In the early hours of 4 Feb 2012, Troy and LaDonna French were gunned down in their home in Reidsville, NC. The couple awoke to screams from their 19-year old daughter, Whitley, who had detected the presence of a male intruder in her second floor room. As they rushed from their downstairs bedroom to aid their daughter, the intruder attempted to quiet the girl with threats at knifepoint. Failing this, he released Whitley and raced down the stairs. After swapping his knife for the handgun in his pocket, he opened fire on the couple as they approached the stairwell. During his escape, the perpetrator left a few drops of his blood on the handrail, apparently the result of mishandling his knife. DNA from this bloodstain would later prove crucial in enabling the Rockingham County Sheriff's Office (RCSO) to solve the case.
With blood from the stairs, the North Carolina State Crime Laboratory produced a full DNA profile, presumably of the perpetrator, as it matched none of the friends or family who frequented the home, including Whitley, her brother, and her boyfriend at the time, John Alvarez. The DNA also did not match a profile in any DNA database, including CODIS. Without a database or suspect match, traditional forensic DNA analysis could only tell investigators that the perpetrator was male. Running short of leads, investigators began collecting DNA samples from anyone thought to have been in or around the French home. "We swabbed a lot of people," says Captain Tammi Howell of the RCSO. "Early on, if there was a remote chance someone could have been connected to the crime, we asked for a swab." In the first 12 months following the crime, over 50 subjects consented to provide a DNA sample. None of the samples matched the perpetrator.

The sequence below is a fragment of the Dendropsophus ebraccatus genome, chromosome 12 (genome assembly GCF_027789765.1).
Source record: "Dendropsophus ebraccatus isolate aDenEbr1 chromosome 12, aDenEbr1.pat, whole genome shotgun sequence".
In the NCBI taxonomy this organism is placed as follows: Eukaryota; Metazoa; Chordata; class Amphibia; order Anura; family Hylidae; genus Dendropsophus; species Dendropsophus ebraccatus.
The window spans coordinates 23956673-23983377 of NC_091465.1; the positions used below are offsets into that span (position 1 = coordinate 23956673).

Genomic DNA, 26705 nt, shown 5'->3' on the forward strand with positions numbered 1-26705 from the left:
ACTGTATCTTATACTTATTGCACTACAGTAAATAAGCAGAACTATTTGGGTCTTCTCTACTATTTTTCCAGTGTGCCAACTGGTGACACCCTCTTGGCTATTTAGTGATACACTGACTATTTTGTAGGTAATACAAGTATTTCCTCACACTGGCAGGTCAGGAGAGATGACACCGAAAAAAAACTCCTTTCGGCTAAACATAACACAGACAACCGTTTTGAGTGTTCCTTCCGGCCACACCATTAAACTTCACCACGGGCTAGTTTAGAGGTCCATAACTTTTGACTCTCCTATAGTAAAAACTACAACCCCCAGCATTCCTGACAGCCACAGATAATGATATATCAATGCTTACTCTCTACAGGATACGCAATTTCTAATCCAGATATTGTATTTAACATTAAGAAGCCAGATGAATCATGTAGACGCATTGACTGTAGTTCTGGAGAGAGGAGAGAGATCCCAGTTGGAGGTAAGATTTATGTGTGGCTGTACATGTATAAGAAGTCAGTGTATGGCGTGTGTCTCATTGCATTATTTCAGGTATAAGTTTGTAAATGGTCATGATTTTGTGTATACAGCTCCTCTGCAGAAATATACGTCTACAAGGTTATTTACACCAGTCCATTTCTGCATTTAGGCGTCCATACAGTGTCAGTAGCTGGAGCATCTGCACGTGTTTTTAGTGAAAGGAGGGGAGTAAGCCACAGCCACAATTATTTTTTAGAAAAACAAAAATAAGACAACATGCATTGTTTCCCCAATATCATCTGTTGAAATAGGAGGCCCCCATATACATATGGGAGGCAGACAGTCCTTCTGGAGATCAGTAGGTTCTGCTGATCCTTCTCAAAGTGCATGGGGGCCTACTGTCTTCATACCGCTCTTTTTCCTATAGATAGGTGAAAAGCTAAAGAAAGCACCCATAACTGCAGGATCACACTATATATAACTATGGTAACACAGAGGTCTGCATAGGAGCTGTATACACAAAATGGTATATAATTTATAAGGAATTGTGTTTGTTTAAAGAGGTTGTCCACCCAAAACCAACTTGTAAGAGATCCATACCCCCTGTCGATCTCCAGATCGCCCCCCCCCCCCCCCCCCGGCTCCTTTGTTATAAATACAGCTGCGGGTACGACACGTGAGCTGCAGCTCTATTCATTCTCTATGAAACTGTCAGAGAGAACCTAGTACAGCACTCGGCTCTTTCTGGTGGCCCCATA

After a year of investigation, Rockingham County Sheriff, Sam Page, fearful the case was going cold, employed funds from the U.S. Department of Justice (DOJ) Asset Forfeiture Program to pursue alternative forms of DNA testing. The first break in the case came when familial DNA testing, performed at the University of North Texas, revealed the possibility that the perpetrator might be related to John Alvarez, Whitley's boyfriend. Because traditional DNA testing is limited in its ability to detect all but the closest relationships (e.g., parent-child), this report alone did not provide actionable information. Subsequently, scientists at the University of North Texas performed Y-chromosome STR analysis, which tests whether two male DNA samples share a common paternal lineage. This analysis, however, showed that the perpetrator did not share a Y-STR lineage with John Alvarez, seemingly eliminating John's father and brother as possible suspects.